The History and Future of the Gig Economy [Infographic]

The gig economy is at its peak with no plans of slowing down. By 2021, gig workers – freelance, independent, and contract workers – will outnumber traditional employees. Contrary to popular belief, gig work has been available for over 100 years, although today’s gig economy has taken a taken direction. The future of the United States gig economy has proven to be powerful enough to impact legislature. By 2027, 60% of the workforce will be independent professionals, and companies will spend up to $ 6 billion on improving the rights of gig workers.

In 1915, jazz musicians conceptualized the term “gig” in reference to live performances. As the term stuck, a job market came with it; hence, the rise of temp agencies following the Great Depression. By 1995, 10% of Americans worked in alternative employment, considering themselves contractors, temporary agents, and/or on-call workers.

As the digital era surfaced, the gig economy created its own market within it. In 1996, Craig Newmark started Craigslist, initially beginning as an email newsletter “San Francisco Events.” As Craigslist built a larger following, the list grew beyond local events to include job and apartment listings. In 2005, Amazon began hiring gig workers to perform microtasks deemed too complex for AI: transcriptionists, surgery answering, etc.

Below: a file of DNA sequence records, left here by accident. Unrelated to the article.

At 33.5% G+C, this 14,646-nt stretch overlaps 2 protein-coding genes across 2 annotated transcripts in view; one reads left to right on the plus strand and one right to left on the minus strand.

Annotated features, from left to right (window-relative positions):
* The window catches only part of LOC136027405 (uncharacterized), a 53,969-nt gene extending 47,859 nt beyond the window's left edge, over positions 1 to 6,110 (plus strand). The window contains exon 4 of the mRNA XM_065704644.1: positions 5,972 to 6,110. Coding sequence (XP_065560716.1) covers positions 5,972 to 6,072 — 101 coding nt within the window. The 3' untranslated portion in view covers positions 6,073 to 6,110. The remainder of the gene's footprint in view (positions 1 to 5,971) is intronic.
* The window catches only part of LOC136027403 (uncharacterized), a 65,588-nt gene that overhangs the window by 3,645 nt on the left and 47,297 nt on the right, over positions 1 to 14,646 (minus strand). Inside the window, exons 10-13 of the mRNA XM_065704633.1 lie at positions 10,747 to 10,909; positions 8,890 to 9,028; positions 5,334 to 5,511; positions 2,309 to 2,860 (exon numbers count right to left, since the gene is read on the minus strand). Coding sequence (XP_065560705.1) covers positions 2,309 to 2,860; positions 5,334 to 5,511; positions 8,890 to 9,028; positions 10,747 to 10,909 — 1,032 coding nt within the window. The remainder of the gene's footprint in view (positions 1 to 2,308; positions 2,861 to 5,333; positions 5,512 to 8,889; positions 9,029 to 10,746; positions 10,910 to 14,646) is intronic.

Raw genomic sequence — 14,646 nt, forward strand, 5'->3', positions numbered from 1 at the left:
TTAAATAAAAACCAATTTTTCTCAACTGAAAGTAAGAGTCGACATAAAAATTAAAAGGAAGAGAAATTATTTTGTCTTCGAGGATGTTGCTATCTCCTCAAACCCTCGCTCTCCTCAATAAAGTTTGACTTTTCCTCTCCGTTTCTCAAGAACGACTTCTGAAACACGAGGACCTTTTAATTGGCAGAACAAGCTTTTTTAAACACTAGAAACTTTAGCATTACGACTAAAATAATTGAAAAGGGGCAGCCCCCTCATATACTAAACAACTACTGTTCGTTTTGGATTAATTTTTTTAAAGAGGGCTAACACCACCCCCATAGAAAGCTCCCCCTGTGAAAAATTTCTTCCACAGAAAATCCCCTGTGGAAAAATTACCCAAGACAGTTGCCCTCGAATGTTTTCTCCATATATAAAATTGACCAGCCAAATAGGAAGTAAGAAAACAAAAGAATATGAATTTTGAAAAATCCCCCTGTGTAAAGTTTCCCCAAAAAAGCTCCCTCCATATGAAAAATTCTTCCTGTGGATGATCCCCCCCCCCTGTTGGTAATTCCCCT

The early 2000s were the years of “apps.” In 2008, Airbnb was created by roommates in attempts to make rent, and it became the first app in the sharing economy. By 2018, Airbnb was worth $ 38 billion. That same year, TaskRabbit was created to hire individuals to run errands and complete simple chores. In 2010, Uber was designed, and within 5-years, Uber drivers had accepted 1 billion rides.

Today, more than 1 in 3 workers have engaged in some form of gig work. Additionally, more than 8 in 10 American adults own a cell phone, providing them with access to gig work and alternative income sources. Although popular, the benefits and income for gig workers may not always be steady, or measure up to traditional work. Keep reading below for more insight on the benefits and complications of the gig economy.

The History and Future of the Gig Economy [Infographic]

Infographic Source: Gigworker

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Author: Brian Wallace

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